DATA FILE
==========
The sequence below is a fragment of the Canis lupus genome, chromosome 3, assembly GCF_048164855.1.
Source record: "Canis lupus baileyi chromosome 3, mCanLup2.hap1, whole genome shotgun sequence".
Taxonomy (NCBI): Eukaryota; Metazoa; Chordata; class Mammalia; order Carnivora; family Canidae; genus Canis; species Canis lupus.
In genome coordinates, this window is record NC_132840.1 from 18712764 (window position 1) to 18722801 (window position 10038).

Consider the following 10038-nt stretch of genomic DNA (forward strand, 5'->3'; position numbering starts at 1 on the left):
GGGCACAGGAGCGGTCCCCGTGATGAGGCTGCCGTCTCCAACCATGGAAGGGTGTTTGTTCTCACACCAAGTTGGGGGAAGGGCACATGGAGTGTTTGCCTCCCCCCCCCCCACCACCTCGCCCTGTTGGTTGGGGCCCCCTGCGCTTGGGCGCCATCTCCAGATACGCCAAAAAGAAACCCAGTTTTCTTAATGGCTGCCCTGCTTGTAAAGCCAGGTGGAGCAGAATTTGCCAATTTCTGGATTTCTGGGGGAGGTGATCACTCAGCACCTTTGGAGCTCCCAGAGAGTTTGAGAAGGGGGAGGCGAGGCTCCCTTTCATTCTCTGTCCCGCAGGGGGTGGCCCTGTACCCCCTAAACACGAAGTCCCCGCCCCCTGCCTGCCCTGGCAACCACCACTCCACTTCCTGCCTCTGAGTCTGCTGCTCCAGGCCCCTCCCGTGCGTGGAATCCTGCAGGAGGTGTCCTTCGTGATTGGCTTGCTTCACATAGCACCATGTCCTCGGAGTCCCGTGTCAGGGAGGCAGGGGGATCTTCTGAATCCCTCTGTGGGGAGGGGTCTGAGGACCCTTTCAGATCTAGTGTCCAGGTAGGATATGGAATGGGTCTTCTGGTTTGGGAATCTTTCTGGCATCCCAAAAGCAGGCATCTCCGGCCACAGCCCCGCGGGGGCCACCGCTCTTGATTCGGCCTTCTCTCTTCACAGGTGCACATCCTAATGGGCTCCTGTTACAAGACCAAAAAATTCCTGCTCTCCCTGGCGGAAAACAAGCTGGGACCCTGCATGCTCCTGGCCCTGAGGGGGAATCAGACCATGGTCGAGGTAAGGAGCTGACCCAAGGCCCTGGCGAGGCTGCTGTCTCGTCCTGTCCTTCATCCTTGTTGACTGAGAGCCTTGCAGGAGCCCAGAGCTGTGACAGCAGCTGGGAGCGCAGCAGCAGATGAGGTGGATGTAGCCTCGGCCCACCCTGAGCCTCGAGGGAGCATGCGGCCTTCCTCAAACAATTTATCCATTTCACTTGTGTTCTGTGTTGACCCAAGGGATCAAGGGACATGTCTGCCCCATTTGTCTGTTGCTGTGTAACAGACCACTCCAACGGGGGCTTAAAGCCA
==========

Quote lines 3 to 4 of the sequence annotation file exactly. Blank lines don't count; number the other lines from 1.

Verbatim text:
Taxonomy (NCBI): Eukaryota; Metazoa; Chordata; class Mammalia; order Carnivora; family Canidae; genus Canis; species Canis lupus.
In genome coordinates, this window is record NC_132840.1 from 18712764 (window position 1) to 18722801 (window position 10038).